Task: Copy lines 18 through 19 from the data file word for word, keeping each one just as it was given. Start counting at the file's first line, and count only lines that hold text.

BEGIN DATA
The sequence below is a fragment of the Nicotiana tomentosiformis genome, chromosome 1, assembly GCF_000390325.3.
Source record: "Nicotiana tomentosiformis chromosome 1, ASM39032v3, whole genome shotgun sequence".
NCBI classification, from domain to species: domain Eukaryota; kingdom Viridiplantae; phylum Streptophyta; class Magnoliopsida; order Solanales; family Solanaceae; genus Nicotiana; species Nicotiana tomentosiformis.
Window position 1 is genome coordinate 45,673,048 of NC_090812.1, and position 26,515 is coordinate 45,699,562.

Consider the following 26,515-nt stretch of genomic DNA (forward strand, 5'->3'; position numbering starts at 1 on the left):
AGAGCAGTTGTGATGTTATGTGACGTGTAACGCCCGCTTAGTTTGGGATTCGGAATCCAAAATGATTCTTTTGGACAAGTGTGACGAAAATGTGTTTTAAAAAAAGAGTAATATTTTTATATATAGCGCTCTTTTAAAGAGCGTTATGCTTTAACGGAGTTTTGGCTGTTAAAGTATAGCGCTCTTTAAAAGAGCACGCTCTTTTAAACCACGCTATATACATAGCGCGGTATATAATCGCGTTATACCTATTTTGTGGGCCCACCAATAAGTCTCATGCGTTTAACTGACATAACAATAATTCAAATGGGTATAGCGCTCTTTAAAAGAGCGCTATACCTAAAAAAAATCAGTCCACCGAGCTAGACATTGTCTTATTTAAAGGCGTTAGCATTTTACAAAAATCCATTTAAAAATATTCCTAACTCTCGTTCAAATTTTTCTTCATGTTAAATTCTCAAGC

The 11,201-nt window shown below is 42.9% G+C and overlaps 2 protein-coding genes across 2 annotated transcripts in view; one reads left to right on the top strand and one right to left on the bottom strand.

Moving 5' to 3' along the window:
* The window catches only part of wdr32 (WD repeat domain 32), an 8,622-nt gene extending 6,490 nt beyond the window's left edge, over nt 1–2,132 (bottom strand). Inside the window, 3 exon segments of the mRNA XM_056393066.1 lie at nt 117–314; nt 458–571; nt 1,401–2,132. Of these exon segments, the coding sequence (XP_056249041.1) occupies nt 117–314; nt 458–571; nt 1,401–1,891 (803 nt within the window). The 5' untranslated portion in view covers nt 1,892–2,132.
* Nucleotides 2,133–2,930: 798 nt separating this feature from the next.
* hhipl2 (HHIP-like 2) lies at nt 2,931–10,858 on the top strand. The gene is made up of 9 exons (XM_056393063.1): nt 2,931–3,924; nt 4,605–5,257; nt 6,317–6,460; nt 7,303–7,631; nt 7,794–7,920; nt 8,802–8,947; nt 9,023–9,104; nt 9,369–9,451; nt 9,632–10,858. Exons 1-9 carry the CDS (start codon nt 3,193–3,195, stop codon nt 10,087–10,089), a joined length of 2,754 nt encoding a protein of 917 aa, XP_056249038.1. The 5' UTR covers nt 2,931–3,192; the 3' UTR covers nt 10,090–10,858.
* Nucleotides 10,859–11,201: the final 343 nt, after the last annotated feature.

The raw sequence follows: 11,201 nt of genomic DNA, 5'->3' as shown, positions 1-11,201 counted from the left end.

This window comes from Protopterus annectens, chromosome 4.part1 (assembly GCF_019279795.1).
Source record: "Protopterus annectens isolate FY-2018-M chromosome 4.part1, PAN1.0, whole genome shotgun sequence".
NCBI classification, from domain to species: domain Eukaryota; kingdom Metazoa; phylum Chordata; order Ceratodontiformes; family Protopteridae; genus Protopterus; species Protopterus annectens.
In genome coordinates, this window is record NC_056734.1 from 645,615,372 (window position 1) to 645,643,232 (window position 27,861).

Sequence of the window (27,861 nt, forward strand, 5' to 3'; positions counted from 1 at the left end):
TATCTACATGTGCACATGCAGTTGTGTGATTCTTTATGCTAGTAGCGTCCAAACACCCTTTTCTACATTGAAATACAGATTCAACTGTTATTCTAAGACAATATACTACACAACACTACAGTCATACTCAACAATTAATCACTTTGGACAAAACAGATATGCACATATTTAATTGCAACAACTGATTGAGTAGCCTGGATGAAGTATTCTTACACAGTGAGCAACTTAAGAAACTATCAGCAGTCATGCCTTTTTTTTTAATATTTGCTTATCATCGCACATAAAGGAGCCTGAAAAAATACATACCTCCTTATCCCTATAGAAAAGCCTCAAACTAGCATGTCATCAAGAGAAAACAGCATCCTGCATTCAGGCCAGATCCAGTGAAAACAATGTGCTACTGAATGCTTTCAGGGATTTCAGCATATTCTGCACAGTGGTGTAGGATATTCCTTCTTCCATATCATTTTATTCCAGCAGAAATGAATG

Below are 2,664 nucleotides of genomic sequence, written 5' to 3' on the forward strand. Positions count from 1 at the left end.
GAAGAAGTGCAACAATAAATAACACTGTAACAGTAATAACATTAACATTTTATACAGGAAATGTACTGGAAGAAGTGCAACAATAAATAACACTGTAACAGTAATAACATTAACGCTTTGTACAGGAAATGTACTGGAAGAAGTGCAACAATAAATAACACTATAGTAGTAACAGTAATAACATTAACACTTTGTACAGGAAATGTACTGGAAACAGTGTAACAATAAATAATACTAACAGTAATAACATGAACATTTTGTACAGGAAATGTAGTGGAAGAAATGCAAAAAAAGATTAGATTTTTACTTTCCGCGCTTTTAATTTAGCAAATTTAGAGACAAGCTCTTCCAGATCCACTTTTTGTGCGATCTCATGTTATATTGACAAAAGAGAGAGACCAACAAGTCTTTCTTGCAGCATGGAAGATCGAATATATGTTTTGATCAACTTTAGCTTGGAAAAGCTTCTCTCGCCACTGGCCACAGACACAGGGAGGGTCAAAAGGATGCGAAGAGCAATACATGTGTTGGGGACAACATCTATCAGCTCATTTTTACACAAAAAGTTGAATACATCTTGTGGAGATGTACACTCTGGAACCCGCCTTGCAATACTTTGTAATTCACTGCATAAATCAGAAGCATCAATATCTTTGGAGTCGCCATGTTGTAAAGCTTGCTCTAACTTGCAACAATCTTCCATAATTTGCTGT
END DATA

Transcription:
Sequence of the window (27,861 nt, forward strand, 5' to 3'; positions counted from 1 at the left end):
TATCTACATGTGCACATGCAGTTGTGTGATTCTTTATGCTAGTAGCGTCCAAACACCCTTTTCTACATTGAAATACAGATTCAACTGTTATTCTAAGACAATATACTACACAACACTACAGTCATACTCAACAATTAATCACTTTGGACAAAACAGATATGCACATATTTAATTGCAACAACTGATTGAGTAGCCTGGATGAAGTATTCTTACACAGTGAGCAACTTAAGAAACTATCAGCAGTCATGCCTTTTTTTTTAATATTTGCTTATCATCGCACATAAAGGAGCCTGAAAAAATACATACCTCCTTATCCCTATAGAAAAGCCTCAAACTAGCATGTCATCAAGAGAAAACAGCATCCTGCATTCAGGCCAGATCCAGTGAAAACAATGTGCTACTGAATGCTTTCAGGGATTTCAGCATATTCTGCACAGTGGTGTAGGATATTCCTTCTTCCATATCATTTTATTCCAGCAGAAATGAATG